Cover crops for integrated weed management

Cover crops can suppress weeds and volunteers by competing for light, water and nutrients. Some species also release chemicals that inhibit weed development.

Carefully managed cover crops can suppress weeds through various means. The effect varies depending on the cover crop and the weed species:

  • They add diversity to the rotation and reduce opportunities for weeds to adapt to a cropping pattern
  • Several cover crop types can out-compete weeds and help provide a cleaner seedbed
  • Management practices associated with growing cover crops (e.g. mowing and grazing) can suppress weeds
  • Long-term leys, with a lack of soil disturbance, can reduce viable seed numbers
  • Some brassicas contain high levels of chemicals that can sterilise soil

Note: Make sure cover crops do not seed and become weeds. For example, phacelia can self-seed prolifically and become a weed.

Weed competition

Cover crops can compete with weeds for light, water, and nutrients.

  • Increased competitive ability is linked to early emergence, seedling vigour, rapid growth, and canopy closure
  • When establishing the following crop, ensure cover is uniform and minimise soil disturbance
  • Some cover crops work by allowing weeds to become established and then destroyed before they produce viable seed. In this situation, cover crop canopies need to be open enough for weed germination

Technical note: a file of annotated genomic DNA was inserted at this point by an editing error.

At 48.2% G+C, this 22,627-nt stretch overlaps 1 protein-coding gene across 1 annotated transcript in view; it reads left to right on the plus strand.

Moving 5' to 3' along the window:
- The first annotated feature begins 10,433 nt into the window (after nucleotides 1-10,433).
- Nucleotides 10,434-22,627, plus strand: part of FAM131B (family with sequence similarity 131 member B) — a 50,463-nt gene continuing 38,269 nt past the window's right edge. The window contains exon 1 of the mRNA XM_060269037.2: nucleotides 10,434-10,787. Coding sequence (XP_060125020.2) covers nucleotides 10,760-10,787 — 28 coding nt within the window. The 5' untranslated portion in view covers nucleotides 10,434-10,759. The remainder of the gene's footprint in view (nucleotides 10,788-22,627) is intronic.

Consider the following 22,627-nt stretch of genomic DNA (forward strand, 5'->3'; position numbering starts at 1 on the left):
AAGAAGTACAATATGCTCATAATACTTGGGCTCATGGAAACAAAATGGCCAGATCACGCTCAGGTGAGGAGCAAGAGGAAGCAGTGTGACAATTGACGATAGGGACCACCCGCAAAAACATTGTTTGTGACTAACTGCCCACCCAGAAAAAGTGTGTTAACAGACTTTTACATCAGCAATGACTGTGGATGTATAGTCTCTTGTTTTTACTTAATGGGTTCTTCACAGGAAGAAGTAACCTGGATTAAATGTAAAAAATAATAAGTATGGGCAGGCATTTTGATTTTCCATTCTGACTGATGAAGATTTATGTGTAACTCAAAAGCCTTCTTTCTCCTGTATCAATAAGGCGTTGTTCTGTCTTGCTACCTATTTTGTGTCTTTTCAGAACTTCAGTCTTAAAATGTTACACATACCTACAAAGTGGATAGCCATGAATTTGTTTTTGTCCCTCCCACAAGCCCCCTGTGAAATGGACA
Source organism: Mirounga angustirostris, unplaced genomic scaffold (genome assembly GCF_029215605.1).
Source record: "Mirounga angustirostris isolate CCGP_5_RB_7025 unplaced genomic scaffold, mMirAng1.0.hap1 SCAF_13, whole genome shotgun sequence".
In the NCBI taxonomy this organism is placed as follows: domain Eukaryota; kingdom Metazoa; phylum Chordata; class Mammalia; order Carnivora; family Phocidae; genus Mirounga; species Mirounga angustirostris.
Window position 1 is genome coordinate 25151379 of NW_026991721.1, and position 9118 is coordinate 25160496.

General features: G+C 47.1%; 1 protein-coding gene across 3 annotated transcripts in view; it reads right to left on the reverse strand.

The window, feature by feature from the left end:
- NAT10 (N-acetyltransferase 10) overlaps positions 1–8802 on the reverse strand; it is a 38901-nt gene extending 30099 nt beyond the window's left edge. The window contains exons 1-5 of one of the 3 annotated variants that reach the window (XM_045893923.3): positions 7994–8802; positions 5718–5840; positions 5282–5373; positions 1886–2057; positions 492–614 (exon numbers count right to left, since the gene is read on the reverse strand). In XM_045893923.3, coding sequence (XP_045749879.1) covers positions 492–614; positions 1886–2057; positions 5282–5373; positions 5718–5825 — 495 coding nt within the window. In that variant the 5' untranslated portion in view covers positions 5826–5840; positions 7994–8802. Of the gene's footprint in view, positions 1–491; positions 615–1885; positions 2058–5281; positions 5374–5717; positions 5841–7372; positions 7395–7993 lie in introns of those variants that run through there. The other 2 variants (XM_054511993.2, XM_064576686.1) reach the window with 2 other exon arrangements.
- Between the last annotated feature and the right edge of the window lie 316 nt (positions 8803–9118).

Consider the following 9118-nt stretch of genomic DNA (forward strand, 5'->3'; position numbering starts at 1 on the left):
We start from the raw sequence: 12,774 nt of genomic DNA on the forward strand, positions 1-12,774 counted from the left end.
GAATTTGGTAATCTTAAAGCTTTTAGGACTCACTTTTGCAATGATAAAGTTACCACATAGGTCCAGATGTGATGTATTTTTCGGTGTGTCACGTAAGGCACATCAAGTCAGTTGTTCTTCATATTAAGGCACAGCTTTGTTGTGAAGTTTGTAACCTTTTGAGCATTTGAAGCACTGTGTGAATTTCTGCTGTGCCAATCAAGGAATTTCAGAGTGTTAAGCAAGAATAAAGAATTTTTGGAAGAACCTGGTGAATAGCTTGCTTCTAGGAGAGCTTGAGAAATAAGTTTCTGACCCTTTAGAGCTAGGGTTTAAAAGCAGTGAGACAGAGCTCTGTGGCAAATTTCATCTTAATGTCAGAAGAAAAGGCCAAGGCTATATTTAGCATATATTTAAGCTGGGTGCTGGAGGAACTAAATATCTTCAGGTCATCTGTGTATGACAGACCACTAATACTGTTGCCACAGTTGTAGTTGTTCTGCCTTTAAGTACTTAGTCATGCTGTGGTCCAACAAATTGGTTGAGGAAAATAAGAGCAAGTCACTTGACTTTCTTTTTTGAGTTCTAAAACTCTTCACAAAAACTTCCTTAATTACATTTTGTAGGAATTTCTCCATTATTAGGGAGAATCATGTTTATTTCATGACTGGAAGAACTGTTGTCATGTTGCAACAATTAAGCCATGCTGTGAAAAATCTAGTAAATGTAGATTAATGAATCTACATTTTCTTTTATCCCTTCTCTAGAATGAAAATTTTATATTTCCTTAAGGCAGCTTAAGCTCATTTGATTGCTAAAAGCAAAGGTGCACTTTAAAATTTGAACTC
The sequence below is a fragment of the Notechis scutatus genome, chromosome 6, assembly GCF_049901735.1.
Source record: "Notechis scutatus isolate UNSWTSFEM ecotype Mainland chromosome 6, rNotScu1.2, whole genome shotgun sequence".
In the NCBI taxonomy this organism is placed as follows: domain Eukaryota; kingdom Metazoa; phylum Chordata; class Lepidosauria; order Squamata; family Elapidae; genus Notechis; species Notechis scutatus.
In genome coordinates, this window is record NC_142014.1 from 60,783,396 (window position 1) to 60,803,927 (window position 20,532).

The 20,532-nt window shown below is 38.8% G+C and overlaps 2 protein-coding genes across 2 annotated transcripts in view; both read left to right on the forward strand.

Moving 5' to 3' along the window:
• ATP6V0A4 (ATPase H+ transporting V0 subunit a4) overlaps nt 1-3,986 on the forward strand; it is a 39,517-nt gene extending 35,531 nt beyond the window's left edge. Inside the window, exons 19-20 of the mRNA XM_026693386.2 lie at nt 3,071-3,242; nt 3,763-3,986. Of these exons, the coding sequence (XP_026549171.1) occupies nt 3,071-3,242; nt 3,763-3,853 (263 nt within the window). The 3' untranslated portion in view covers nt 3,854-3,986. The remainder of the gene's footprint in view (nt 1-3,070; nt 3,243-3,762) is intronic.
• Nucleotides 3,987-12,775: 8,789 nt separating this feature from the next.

A note on black-grass

Cover crops only have a small impact on black-grass. Agronomic factors, such as cultivation timing and type, use and timing of glyphosate, date of crop establishment and diversity of rotation, have a bigger effect on black-grass populations. A change in the timing of crop establishment has the greatest impact.

Learn how to manage black-grass


Allelopathy is where chemicals produced by one plant (or plant-associated microorganisms) affect the growth and development of another plant.

The release of allelochemicals can be affected by plant age and vigour, environmental factors and the presence of other plants.

The impact of these chemicals is affected by soil texture, organic matter, temperature, light and microbial breakdown.

Some plant species secrete chemicals into the soil (both during their life and after incorporation) that inhibit weed seed germination.

Sometimes, these can also inhibit germination in subsequent crops, especially directly sown (i.e. not transplanted) small-seeded crops; the effect can last for several weeks.

Cover crops reported to have in-field allelopathic effects include rye, oats, barley, wheat, triticale, brassicas (oilseed rape, mustard species, radishes), buckwheat, clovers, sorghum, hairy vetch, sunflowers and fescues.

However, it is not easy to separate physical competition and allelopathic effects.

Further information

Visit the integrated pest management (IPM) hub

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